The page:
The EU’s war against fake news

What is the EU doing in the fight against online fake news  - and is it enough?

According to the March 2018 Eurobarometer on fake news and online disinformation, 85% of EU citizens perceive fake news as a problem in their country, 83% perceive it as a problem for democracy in general, and 73% are concerned about disinformation online during pre-election periods.

Fake news is as old as humankind. In the Iliad, the Trojans fell for a fake horse. Procopius, a Byzantine historian of the 6th century AD, produced dubious information, known as "Anecdota", which he kept secret until his death, in order to smear the reputation of the Emperor Justinian while praising the emperor in his official histories.

Moreover, according to Joseph Goebbels, Adolf Hitler's propaganda minister in Nazi Germany, if you tell a lie big enough and keep repeating it, people will eventually come to believe it. Just look at what is happening in the UK.

Today, fake news has migrated onto the internet. A major new MIT study which looked at a 10 year period of Twitter’s history, analysing more than 126000 stories shared by three million users some 4.5 million times, found that lies and fake news spreads faster and penetrates deeper than the truth on social media.

Facebook and Twitter have made some progress in banning troll and fake accounts from their platforms, but they continue to play host to propaganda networks. The revelation that 50 million people had their Facebook profiles harvested by data firm Cambridge Analytica so it could target them with political ads is a massive blow to the social network. In 2016, social media helped the election of Donald Trump and gave a boost to Brexit. Can social networks adequately secure our most personal data? And if that data is misused, is our democracy still safe? Do we need a voter’s protection legislation as we have in place for consumers?

The exposure of citizens to large-scale disinformation, including misleading or outright false information, is a significant challenge for Europe.  It has reached the point where the EU has decided to take initiatives to protect citizens.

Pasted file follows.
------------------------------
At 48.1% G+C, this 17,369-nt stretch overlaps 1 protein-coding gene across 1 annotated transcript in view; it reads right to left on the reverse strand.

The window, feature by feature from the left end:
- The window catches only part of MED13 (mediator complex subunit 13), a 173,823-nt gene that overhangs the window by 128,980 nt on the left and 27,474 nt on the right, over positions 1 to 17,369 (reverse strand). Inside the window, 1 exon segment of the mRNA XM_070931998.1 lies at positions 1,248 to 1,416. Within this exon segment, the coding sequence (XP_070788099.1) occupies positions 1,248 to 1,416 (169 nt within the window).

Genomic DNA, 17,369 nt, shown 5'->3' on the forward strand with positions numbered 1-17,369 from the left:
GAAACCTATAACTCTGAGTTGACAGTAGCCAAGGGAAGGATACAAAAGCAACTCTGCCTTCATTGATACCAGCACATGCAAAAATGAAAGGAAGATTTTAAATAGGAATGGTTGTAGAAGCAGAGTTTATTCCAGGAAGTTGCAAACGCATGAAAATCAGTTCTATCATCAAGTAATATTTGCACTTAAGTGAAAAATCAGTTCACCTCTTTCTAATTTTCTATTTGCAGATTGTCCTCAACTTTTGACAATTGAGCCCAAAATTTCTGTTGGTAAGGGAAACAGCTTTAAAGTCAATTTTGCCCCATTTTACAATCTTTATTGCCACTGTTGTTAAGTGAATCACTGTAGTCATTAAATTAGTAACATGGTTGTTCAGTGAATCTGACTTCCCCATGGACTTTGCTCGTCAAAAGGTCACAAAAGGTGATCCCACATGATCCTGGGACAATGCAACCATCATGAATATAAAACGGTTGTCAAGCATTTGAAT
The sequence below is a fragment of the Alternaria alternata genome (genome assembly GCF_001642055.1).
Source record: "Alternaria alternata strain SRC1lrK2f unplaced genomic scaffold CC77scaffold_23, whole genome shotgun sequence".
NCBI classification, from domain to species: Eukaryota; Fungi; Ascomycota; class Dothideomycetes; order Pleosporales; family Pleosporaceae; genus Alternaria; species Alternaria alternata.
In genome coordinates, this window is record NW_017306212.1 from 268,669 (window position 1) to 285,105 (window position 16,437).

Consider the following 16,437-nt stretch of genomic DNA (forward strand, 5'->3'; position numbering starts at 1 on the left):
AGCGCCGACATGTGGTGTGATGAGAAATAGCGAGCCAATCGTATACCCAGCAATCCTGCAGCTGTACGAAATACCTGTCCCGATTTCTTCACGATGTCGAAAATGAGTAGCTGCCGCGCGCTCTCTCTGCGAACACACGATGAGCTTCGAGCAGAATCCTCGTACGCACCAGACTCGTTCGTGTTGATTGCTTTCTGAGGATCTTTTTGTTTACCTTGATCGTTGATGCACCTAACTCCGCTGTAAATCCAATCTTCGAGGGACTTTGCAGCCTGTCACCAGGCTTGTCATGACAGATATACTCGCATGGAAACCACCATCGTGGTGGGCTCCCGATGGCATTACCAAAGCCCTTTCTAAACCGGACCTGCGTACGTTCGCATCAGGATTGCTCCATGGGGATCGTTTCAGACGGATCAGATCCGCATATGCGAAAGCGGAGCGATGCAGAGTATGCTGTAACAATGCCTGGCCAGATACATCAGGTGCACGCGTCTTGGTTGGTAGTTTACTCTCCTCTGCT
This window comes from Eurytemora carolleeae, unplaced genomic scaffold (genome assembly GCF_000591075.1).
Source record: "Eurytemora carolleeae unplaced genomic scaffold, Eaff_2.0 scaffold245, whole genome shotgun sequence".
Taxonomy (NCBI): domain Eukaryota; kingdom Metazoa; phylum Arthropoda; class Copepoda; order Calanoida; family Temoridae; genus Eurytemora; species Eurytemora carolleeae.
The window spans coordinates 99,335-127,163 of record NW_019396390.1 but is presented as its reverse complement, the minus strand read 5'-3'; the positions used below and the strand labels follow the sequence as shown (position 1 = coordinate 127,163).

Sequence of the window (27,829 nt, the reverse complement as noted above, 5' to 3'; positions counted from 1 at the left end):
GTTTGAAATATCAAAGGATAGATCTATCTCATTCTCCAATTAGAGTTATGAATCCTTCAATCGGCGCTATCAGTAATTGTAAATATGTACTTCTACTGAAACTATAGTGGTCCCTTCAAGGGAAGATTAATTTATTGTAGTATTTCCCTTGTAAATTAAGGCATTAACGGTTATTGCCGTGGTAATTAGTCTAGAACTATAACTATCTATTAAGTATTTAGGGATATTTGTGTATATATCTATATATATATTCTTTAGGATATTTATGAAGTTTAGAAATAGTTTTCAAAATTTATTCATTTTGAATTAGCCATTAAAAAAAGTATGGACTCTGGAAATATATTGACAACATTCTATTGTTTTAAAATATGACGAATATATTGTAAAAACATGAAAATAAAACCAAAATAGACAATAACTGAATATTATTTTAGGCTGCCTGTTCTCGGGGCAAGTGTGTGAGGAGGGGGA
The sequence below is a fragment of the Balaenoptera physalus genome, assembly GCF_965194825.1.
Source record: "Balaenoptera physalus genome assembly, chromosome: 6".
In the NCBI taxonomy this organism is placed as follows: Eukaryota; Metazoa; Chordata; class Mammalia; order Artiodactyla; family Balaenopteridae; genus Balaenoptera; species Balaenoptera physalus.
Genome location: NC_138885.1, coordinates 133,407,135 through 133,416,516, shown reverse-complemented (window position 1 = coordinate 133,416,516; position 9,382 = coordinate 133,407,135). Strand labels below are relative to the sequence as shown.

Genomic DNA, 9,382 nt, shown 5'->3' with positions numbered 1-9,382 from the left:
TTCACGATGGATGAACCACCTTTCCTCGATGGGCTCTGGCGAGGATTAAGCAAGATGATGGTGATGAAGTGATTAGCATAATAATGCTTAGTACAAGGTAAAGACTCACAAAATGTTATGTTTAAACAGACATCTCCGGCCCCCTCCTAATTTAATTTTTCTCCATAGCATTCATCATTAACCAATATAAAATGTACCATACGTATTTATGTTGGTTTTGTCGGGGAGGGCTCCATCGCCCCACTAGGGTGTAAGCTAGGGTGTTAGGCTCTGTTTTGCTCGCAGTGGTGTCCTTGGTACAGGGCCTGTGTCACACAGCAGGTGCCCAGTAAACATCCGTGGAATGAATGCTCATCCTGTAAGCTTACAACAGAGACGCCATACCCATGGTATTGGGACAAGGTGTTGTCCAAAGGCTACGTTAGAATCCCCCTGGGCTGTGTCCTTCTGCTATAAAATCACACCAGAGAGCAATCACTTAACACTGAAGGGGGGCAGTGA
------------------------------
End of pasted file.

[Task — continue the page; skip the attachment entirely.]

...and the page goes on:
During the last year the European Commission:

  • Organised a public consultation to gather the views of a wide range of stakeholders on fake news. The synopsis report is now available.
  • Launched a Eurobarometer  public opinion survey to measure and analyse the perceptions and concerns of European citizens around fake news.
  • Established a High-Level Group (HLG), to advise on policy initiatives to counter fake news and the spread of disinformation online. The Group submitted its final report in March last year.
  • Published a communication on "Tackling online disinformation: a European approach" (April 26 2018) with the views of the Commission on the challenges associated with online disinformation. The Communication outlines the key overarching principles and objectives such as transparency, credibility, diversity and inclusiveness. These principles should guide actions to raise public awareness about disinformation and tackle the phenomenon effectively, as well as the specific measures which the Commission intends to take in this regard.
  • Organised a multi-stakeholder conference (13-14 November 2018) and a colloquium on fake news to define the boundaries of the problem, assess the effectiveness of the solutions already put in place by social media platforms and to agree on key principles for further action.
  • Established a self-regulatory Code of Practice to address the spread of online disinformation and fake news to ensure transparency and fairness in online campaigns. Representatives of online platforms, leading social networks, advertisers and advertising industry agreed on this Code. This is the first time worldwide that the industry agrees, on a voluntary basis, to self-regulatory standards to fight disinformation